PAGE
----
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Sidney Herald
Sidney , Montana
April 15, 2015     Sidney Herald
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April 15, 2015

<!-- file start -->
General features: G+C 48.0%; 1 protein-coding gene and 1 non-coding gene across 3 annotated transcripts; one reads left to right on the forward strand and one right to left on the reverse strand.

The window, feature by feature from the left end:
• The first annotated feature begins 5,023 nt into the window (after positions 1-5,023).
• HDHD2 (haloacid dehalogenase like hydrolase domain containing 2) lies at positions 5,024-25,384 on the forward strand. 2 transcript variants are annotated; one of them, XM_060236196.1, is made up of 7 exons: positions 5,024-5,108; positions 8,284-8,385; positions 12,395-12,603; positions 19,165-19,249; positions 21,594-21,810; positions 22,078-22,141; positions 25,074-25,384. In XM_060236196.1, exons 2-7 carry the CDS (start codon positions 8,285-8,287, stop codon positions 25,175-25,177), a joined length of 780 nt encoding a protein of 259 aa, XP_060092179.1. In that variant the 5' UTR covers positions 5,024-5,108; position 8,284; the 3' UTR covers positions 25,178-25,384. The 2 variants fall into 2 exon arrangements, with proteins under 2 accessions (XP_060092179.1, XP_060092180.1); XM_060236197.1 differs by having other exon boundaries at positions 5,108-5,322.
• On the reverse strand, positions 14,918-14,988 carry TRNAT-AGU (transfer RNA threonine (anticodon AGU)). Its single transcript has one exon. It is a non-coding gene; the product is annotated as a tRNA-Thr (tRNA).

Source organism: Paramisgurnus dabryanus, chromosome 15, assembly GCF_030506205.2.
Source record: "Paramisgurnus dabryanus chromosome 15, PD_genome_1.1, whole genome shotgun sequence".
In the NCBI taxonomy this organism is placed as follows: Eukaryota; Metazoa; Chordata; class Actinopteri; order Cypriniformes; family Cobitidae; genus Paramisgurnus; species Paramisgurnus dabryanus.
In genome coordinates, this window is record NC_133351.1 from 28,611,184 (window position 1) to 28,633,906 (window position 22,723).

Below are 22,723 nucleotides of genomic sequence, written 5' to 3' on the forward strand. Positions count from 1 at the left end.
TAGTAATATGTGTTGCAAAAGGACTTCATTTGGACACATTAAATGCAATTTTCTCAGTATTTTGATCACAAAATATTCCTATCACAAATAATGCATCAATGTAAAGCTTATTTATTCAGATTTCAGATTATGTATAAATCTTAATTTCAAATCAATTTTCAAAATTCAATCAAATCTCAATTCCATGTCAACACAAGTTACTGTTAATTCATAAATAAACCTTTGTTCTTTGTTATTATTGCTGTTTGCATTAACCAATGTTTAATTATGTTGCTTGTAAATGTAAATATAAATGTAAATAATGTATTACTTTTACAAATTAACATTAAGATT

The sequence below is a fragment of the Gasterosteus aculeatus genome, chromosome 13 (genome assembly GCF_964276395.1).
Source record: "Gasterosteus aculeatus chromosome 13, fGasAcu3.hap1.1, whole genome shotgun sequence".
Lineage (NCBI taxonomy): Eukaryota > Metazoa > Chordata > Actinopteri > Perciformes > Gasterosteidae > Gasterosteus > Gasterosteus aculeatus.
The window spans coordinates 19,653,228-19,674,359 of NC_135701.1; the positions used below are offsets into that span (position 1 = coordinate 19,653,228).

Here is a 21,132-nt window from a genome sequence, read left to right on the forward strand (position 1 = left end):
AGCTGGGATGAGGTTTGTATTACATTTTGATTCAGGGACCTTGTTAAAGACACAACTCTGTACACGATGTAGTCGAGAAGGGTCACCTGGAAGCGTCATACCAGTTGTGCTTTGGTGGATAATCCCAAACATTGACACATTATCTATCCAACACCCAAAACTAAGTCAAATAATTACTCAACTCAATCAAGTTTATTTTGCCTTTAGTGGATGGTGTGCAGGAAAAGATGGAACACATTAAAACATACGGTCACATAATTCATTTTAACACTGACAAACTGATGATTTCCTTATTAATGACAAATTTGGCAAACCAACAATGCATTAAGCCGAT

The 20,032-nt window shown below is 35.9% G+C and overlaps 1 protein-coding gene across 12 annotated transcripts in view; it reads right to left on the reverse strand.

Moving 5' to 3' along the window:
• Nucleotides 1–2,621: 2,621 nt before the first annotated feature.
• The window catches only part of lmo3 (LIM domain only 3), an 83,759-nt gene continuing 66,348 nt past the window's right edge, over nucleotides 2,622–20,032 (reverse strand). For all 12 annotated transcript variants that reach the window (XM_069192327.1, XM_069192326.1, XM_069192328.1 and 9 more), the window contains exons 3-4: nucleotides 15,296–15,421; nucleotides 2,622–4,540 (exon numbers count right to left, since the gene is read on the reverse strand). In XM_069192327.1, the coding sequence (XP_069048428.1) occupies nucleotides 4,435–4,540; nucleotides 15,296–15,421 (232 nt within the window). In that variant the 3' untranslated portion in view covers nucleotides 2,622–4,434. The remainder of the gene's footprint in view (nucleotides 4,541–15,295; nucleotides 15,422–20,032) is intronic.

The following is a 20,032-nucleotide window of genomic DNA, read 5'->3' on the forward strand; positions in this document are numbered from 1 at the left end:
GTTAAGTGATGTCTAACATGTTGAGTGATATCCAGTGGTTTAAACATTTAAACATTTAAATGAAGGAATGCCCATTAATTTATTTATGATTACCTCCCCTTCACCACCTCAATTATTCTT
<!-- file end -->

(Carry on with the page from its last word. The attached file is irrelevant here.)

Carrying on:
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P 12A WEDNESDAY, APRIL 15, 2015 From page one SIDNEY HERALD BY MIKE FRANCINGUES SIDNEY ffERALD Since 1970, Sidney has lost about 50 percent of its tree coVer and is facing the loss of up to 30 percent of what is left, but Re-Tree Richland County is hoping to start pushing things in the op- posite direction. "In 2013, I got a~ree inven- tory done with the state and we came up with just over 2,100 trees in public right of ways, so that's in city parks and up and down streets:" said Stephanie Rid], Sidney superintendent of parks and secretary of the Richland County Tree Board. '~kt the last inventory (in the late '70s), there were over 4,000 trees." The main issue, Rid] said, is a lack of diversification that led to widespread tree mortality. Dutch ell disease wiped out a large number of American ells in the area, which made up a large por- tion of Sidney's tree popula- tion. In Veterans Memorial Park, for example, what is now an open field, used to be dense tree cover. "No one thought 80 years ago when they were planting one type of tree that there would ever be such a thing as Dutch ell disease that would clear cut our whole canopy," she said. "We have essentially lost over half of our canopy. Most of that I can attribute to Dutch elm disease." Seeing those devastating numbers led Rid] to want to help make a change in Richland County by pushing for tree diversification and care by homeowners. She began the Richland County Tree Board and the Re-Tree program. Funded largely by grants from the Arbor Day Asso- ciation and the DNRC Tree City of the Year grants, she held the first re-tree work- shop last year where she gave away 32 free trees. Last year's workshop was re- stricted to Sidney residents, but this year she has opened it to the entire county, not- ing it Wasn't only Sidney that lost trees. She is hoping to give away up to 50 trees this year to residents from across Richland County. "I'm trying to give back to homeowners who have had MIKE FRANCINGUES I SIDNEY HERALD Stephanie Ridl, superintendent of parks, examines bare ground where a sick elm tree was removed at Veterans Park. to cut down all of their bou- levard trees due to Dutch elm disease," Rid] said. "I see what homeowners are having to put up for tree removal and stump grind- ing. It leaves a bad taste in their mouth. It is city right of way and public property, but it's the financial burden "We have essentially lost over half of our canopy. Most of that I can attribute to Dutch elm disease." Stephanie Ridl Superintendent of parks of the homeowner. I think by doing a free program it will give a jumpstart to the re-tree effort." Sixteen different types of trees will be g~-~" " at the workshop on t~ay 16 in order to help Rid] meet her goal of not having more than 10 percent of the tree population based on a single species. Currently, elms still make up 36 percent of the tree population, many of which are old or already sick. The next largest group, ashes, makes up 29 percent of the population, which poses another threat as the emerald ash bore, a beetle that kills all types of ash trees, makes its way throughout the U.S. "Thirty percent of trees are ash, and we could lose all of them," Rid] said. "What scares me about Sidney is the main line of transport for freight. We've got people bringing in firewood and pallet products from infected areas across the country. It's my worry that if we're going to get (emerald ash bore) in Mon- tana, there's a good chance that we'll see it first." It's important to start diversifying now, she said, be.fore we lose another leirge swath of the tree popula- tion. Rid] is having people who are interested in the trees fill out an application, available at Sidney City Hall, to ensure those who receive the trees, worth " between $70 and $270, are willing to put in the time to care for the trees once they are planted. Applications are due by May 1 to have to process them before the workshop. "Things haven't changed. People. are still planting the same types of trees," she said. "I'm trying to open peoples minds, to show them there aren't only six trees tb *rill row in this area. ~ uearcl s[orles allfl seen pictures of what these the streets used to look like, and they were completely canopied," she continued. "rt was this beautiful thing, and now it's all gone." The free workshop is scheduled for May 16 at the Sidney Country Club. It will cover planting, treat- ing and pruning techniques as well as advice on how to plant around infrastructure power lines and traffic signs. The free trees must be plant- ed on city right of ways in Sidney, Fairview, Savage, Lambert or Crane. Rural applicants can speak to Rid] for more information. class to hold graduation April 29 hip of Dynneson Ranch, Lora things. We keep up You SIDNEY HERALD Sundheim of Sidney Sugars, can't have the samebld Margo Zervis of Securitythings on the shelf every The 17th leadership class Abstract, Missy Smies oftime. If customers want in the Sidney Area Chamber District II Alcohol and Drug, something we bring it in. of Commerce and Agricul- Nichole Peters of Holiday Each year, the leadership ture's program will have its Inn Express and Sherry members put together a graduation on April 29 from Turner of MSU-Eastern Agclass project. This year's noon to l:30p.m, at Pella' Research Center. project is adding 12 dog Lutheran Church. Blaine "Chip" Gifford, co- waste disposal sites along Cost to attend is $12 and owner of Johnson Hardware the bike/walking path. Class can be paid at the Sidney and Furniture, will serve as members are looking for Chamber. Leroy Strasheim the keynote speaker. John- financial assistance from lo- will cater the meal. son Hardware is celebrating cal businesses and individu- This year's leader- its 100th year in Sidney. "We als. Cost is expected to be ship class includes Jes- have a unique product mix $1,600. To make a financial sica Davies of the Sidney that you can't find anywhere donation for the dog waste Chamber, Karli Johnson anymore," Gifford told the disposal project, contact the of R&J Supply, K~rolyn Herald earlier this year. Sidney Chamber, 406-433- Schultz of Microtel Inn and "People come in because 1916. Suites, Katelyn Dynneson they're going to see new ~Tm ten BY BILL VANDER WEELE SIDNEY HERALD The sentencing hearing of Michael Spell, one of two men involved in the kidnap- pIng and murder of Sidney teacher Sherry Arnold, will take place Friday at 10 a.m. in Richland County. If Spell is sentenced'to the maximum prison time of I00 years, he could be eli- gible for parole in 22 years Spell pleaded guilty to deliberate homicide as part of a plea agreement in Octo- ber 2014 regarding the 2012 death of Arnold. During that court appearance, Spell said, "I didn't know at the time, but now looking back, ard: Teachers ing on Spell. I do know that I did some- thing wrong and I'm s0'rry." After Spell was evaluated by state officials regarding his mental capacity, District Judge Richard Simonton ruled Spell fit to stand trial in May 2014. Spell was ruled incompetent to stand trial in an earlier case by a Colo- rado judge. Siraonton wrote, "Dr. (Virginia) Hill believes Spell has matured, his fron- tal lobes have had time to. develop, and he has been off drugs for two years. He does not have to have perfect and complete full understand- ing, he just needs to have adequate understanding of his case." Lester Waters Jr the other man involved in the homicide, was sentenced to t for Friday 100 years in the Montana State Prison, with 20 years suspended, for accountabil- ity to deliberate homicide. At his sentencing in De- cember 2014, Waters told Ar- nold's family members and friends that he was sorry. Defense attorney Greg Jackson added that during his 41 years of practice, he has never had a client as remorseful as Waters. "I've never seen anybody so guilt- ridden." At Waters' sentencing, Sllonton said although he doesn't believe Waters committed the actual murder, "He set into motion those events that led to her death." resign from schools FROM PAGE IA doesn't feel that all student- athletes are given the same opportunities. Board chair Kelly Dey thanked McGlothlin for his comments and for giving trustees something to think about. Trustees approved the rec- ommendation not to renew the contracts without cause of Deb Denowh as Central librarian and Anil Kara as physical education instruc- tor. Denowh told trustees that being a librarian is "her passion." She provided examples of her dedication to the job. She also noted that because she taught a typing class she wasn't allowed to be a full-time librarian. Teachers turning in their resignations included Virginia Dschaak, Bernie Braden, Juliana Evans, Lynn :~ :J~:" 3teffan and Bonnie Vang. Because of lack of candi- dates, Sidney will not have a trustee election this spring. Dey and Craig Steinbeisser will each serve another term. The school board will need to appoint a trustee for the outlying high school distrfct. *y ReJds' quality HARDWARE & FURNITURE 406-433-1402 111 S. Central Ave Sidney L